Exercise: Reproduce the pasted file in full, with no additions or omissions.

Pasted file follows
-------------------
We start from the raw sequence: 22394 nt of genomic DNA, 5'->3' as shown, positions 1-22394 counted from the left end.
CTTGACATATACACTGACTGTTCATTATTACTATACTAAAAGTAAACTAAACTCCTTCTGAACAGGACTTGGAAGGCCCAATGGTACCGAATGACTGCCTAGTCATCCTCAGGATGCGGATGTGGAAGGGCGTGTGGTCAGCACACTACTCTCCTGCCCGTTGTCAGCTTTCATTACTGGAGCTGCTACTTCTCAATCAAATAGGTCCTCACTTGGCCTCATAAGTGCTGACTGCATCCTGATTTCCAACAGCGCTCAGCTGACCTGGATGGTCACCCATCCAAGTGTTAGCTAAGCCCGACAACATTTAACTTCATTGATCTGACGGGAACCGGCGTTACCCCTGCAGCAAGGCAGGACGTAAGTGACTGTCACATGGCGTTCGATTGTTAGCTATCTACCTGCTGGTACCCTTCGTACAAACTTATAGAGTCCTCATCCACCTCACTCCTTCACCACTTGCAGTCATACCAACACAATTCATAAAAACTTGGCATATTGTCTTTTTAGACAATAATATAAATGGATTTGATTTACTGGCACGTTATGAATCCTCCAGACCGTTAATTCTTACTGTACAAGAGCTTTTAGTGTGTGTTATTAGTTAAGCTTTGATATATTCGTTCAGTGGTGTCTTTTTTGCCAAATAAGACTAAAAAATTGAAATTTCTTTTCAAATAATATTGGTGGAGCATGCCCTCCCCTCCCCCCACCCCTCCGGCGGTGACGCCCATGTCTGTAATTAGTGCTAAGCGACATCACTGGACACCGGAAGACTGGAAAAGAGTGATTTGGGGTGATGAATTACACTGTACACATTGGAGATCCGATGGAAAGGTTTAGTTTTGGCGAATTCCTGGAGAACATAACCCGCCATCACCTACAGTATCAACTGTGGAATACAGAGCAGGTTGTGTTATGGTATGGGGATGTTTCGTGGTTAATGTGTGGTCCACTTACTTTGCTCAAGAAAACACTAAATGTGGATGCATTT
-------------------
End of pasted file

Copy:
We start from the raw sequence: 22394 nt of genomic DNA, 5'->3' as shown, positions 1-22394 counted from the left end.
CTTGACATATACACTGACTGTTCATTATTACTATACTAAAAGTAAACTAAACTCCTTCTGAACAGGACTTGGAAGGCCCAATGGTACCGAATGACTGCCTAGTCATCCTCAGGATGCGGATGTGGAAGGGCGTGTGGTCAGCACACTACTCTCCTGCCCGTTGTCAGCTTTCATTACTGGAGCTGCTACTTCTCAATCAAATAGGTCCTCACTTGGCCTCATAAGTGCTGACTGCATCCTGATTTCCAACAGCGCTCAGCTGACCTGGATGGTCACCCATCCAAGTGTTAGCTAAGCCCGACAACATTTAACTTCATTGATCTGACGGGAACCGGCGTTACCCCTGCAGCAAGGCAGGACGTAAGTGACTGTCACATGGCGTTCGATTGTTAGCTATCTACCTGCTGGTACCCTTCGTACAAACTTATAGAGTCCTCATCCACCTCACTCCTTCACCACTTGCAGTCATACCAACACAATTCATAAAAACTTGGCATATTGTCTTTTTAGACAATAATATAAATGGATTTGATTTACTGGCACGTTATGAATCCTCCAGACCGTTAATTCTTACTGTACAAGAGCTTTTAGTGTGTGTTATTAGTTAAGCTTTGATATATTCGTTCAGTGGTGTCTTTTTTGCCAAATAAGACTAAAAAATTGAAATTTCTTTTCAAATAATATTGGTGGAGCATGCCCTCCCCTCCCCCCACCCCTCCGGCGGTGACGCCCATGTCTGTAATTAGTGCTAAGCGACATCACTGGACACCGGAAGACTGGAAAAGAGTGATTTGGGGTGATGAATTACACTGTACACATTGGAGATCCGATGGAAAGGTTTAGTTTTGGCGAATTCCTGGAGAACATAACCCGCCATCACCTACAGTATCAACTGTGGAATACAGAGCAGGTTGTGTTATGGTATGGGGATGTTTCGTGGTTAATGTGTGGTCCACTTACTTTGCTCAAGAAAACACTAAATGTGGATGCATTT